These are links to recent news stories that may be of interest to people in the UK. The link beneath each item will take you to the original story.
Please note that the MS Trust did not write the original items and does not endorse their content nor any claims made in them.
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Ocrelizumab effective in all types of MS
Ocrelizumab reduced the risk of progression in primary progressive MS by a quarter compared to placebo - the first drug to show an effect on progressive MS. It also caused increased walking speed, fewer new lesions and slower brain atrophy. Other studies in relapsing MS found ocrelizumab reduced relapses by almost half compared to beta interferon. Reported at ECTRIMS
MS Trust link: Ocrelizumab
Daclizumab study results
New data showed that daclizumab reduced relapses by 45% compared to beta interferon and almost twice as many people in daclizumab group had no relapse, no progression and no new lesions after two years. The measure of disability progression showed the drugs had a similar effect. People in the daclizumab group had more side effects. Reported at ECTRIMS
MS Trust link: Daclizumab (Zinbryta)
Gilenya (fingolimod) long-term benefits
Seven year follow up data from the FREEDOMS and FREEDOMS II trials shows 31.2% to 44.8% of people continues to have NEDA (no relapses, MRI lesions, brain atrophy and disability progression) in each of the years three to seven. Including brain atrophy in measures at year one increased the ability to predict outcomes at year seven. Reported at ECTRIMS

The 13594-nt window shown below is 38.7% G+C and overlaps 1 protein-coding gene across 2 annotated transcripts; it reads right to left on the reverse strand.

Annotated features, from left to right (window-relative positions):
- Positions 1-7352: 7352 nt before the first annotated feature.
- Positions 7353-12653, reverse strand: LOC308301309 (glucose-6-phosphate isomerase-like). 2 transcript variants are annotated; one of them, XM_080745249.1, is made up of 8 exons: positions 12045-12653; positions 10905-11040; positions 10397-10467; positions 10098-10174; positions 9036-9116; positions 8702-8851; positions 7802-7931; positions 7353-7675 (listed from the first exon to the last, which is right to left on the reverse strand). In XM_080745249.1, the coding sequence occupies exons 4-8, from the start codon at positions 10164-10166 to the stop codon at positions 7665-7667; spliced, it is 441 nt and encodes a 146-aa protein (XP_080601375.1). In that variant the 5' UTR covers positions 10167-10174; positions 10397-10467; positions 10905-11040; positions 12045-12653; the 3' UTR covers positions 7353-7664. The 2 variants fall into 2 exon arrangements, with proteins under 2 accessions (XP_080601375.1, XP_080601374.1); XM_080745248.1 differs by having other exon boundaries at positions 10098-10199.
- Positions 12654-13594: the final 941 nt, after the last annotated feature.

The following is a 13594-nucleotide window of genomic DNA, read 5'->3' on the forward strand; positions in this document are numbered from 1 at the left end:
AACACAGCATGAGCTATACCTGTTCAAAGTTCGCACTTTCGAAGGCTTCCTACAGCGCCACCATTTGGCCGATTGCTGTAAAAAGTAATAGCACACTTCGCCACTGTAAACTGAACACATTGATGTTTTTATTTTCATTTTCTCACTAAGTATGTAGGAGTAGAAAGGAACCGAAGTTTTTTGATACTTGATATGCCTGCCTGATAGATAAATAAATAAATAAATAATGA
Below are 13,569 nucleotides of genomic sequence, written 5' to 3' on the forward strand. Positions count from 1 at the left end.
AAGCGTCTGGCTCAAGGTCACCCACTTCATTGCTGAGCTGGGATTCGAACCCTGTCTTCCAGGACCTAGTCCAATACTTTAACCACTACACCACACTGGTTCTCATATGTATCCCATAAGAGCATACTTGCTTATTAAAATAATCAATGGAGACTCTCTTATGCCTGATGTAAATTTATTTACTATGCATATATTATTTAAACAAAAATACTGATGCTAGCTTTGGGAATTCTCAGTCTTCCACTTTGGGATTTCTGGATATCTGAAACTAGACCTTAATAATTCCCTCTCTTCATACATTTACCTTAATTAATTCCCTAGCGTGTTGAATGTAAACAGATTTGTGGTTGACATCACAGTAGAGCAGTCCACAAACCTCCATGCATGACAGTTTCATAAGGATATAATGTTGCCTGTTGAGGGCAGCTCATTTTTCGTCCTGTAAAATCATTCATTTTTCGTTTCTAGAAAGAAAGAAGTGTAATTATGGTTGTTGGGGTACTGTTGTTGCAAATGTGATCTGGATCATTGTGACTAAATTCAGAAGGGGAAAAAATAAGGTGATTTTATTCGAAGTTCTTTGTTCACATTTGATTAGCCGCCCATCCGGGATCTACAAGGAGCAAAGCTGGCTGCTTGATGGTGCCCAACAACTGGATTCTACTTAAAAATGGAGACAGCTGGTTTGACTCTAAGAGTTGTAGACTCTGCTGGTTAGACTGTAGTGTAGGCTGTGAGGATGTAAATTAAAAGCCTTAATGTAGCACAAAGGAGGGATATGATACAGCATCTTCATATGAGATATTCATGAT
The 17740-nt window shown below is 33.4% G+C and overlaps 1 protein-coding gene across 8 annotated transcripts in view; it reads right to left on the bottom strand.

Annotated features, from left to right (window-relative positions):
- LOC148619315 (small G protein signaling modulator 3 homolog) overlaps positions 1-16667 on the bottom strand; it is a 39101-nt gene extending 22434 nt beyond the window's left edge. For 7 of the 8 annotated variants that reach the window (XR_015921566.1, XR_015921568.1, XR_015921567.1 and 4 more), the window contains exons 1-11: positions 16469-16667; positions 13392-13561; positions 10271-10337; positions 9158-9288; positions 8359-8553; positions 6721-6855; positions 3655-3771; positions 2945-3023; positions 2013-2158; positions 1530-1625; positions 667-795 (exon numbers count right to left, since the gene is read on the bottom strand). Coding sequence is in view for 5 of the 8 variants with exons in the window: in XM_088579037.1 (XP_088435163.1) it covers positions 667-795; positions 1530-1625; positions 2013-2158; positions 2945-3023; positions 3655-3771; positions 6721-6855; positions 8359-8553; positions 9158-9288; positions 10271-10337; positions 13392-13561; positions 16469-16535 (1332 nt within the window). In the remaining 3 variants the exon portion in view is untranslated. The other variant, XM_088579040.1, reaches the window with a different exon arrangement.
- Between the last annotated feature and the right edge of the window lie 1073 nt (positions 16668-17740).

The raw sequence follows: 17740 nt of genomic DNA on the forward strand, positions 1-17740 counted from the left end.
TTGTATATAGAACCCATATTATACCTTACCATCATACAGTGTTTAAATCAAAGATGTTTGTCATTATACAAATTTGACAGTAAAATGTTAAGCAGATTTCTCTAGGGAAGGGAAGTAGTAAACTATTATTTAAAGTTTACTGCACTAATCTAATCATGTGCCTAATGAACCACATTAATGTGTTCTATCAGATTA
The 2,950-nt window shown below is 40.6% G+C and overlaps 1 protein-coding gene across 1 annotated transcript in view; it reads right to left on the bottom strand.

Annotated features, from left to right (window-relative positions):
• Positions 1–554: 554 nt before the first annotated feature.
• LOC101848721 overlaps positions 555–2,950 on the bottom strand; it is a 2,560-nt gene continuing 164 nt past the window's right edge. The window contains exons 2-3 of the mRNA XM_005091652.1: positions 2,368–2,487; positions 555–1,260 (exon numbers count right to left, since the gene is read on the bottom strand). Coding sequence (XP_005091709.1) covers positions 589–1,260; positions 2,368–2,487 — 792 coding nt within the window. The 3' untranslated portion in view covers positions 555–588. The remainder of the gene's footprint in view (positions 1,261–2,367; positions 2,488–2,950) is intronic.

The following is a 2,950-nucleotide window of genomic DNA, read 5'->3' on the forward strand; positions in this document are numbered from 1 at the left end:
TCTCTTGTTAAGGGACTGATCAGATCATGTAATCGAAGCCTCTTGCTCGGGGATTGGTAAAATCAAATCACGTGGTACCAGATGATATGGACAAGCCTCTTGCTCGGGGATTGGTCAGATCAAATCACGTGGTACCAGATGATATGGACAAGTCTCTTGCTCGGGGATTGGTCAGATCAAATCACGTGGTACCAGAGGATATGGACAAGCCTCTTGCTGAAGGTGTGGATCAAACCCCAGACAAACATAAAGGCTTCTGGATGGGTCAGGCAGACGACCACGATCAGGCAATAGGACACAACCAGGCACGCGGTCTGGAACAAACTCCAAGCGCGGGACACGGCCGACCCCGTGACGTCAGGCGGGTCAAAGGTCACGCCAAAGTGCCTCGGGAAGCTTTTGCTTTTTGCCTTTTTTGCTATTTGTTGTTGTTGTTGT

Source: Novartis press release
MS Trust link: Gilenya (fingolimod)
Aubagio (teriflunomide) real world study
An ongoing real world study of teriflunomide found that after two years on the drug, treatment satisfaction scores had improved by almost a quarter and scores on the Multiple Sclerosis Performance Scale had gone up fractionally. Seven in tem people reported an adverse effect. Reported at ECTRIMS
Source: MD Magazine
MS Trust link: Aubagio (teriflunomide)
Sativex in clinical practice
An observational study found that people taking Sativex showed similar results to those seen in the formal trials. After three months about a quarter showed at least 30% improvement in spasticity measures, though almost a quarter had stopped treatment - mostly due to lack of efficacy or side effects. At three months, average dose was 5.1 sprays. Reported at ECTRIMS
Source: MedPage Today
MS Trust link: Sativex